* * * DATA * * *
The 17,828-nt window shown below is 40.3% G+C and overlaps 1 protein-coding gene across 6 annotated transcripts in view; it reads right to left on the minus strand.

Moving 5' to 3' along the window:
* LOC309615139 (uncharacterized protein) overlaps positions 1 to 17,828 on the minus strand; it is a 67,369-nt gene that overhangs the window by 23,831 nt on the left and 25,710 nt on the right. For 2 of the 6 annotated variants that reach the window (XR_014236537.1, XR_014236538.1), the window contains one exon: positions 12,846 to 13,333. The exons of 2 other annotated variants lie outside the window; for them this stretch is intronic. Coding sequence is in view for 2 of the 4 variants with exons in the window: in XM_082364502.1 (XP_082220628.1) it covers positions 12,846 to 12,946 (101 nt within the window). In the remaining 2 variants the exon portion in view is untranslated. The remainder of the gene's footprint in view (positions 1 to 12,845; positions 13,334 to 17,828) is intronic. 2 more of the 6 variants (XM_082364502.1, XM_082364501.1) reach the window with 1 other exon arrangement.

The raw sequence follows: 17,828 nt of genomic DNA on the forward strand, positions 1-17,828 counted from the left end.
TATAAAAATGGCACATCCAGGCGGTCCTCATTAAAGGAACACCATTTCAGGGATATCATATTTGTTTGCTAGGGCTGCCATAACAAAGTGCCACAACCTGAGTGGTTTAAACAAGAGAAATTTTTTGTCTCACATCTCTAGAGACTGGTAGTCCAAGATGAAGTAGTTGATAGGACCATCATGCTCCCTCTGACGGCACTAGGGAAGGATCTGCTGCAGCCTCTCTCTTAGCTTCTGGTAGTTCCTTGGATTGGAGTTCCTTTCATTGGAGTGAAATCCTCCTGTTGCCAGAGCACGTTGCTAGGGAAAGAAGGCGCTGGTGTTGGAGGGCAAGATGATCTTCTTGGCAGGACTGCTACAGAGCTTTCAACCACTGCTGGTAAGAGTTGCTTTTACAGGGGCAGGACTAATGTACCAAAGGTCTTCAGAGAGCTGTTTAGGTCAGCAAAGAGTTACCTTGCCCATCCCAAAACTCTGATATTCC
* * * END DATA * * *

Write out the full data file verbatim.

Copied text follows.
The 17,828-nt window shown below is 40.3% G+C and overlaps 1 protein-coding gene across 6 annotated transcripts in view; it reads right to left on the minus strand.

Moving 5' to 3' along the window:
* LOC309615139 (uncharacterized protein) overlaps positions 1 to 17,828 on the minus strand; it is a 67,369-nt gene that overhangs the window by 23,831 nt on the left and 25,710 nt on the right. For 2 of the 6 annotated variants that reach the window (XR_014236537.1, XR_014236538.1), the window contains one exon: positions 12,846 to 13,333. The exons of 2 other annotated variants lie outside the window; for them this stretch is intronic. Coding sequence is in view for 2 of the 4 variants with exons in the window: in XM_082364502.1 (XP_082220628.1) it covers positions 12,846 to 12,946 (101 nt within the window). In the remaining 2 variants the exon portion in view is untranslated. The remainder of the gene's footprint in view (positions 1 to 12,845; positions 13,334 to 17,828) is intronic. 2 more of the 6 variants (XM_082364502.1, XM_082364501.1) reach the window with 1 other exon arrangement.

The raw sequence follows: 17,828 nt of genomic DNA on the forward strand, positions 1-17,828 counted from the left end.
TATAAAAATGGCACATCCAGGCGGTCCTCATTAAAGGAACACCATTTCAGGGATATCATATTTGTTTGCTAGGGCTGCCATAACAAAGTGCCACAACCTGAGTGGTTTAAACAAGAGAAATTTTTTGTCTCACATCTCTAGAGACTGGTAGTCCAAGATGAAGTAGTTGATAGGACCATCATGCTCCCTCTGACGGCACTAGGGAAGGATCTGCTGCAGCCTCTCTCTTAGCTTCTGGTAGTTCCTTGGATTGGAGTTCCTTTCATTGGAGTGAAATCCTCCTGTTGCCAGAGCACGTTGCTAGGGAAAGAAGGCGCTGGTGTTGGAGGGCAAGATGATCTTCTTGGCAGGACTGCTACAGAGCTTTCAACCACTGCTGGTAAGAGTTGCTTTTACAGGGGCAGGACTAATGTACCAAAGGTCTTCAGAGAGCTGTTTAGGTCAGCAAAGAGTTACCTTGCCCATCCCAAAACTCTGATATTCC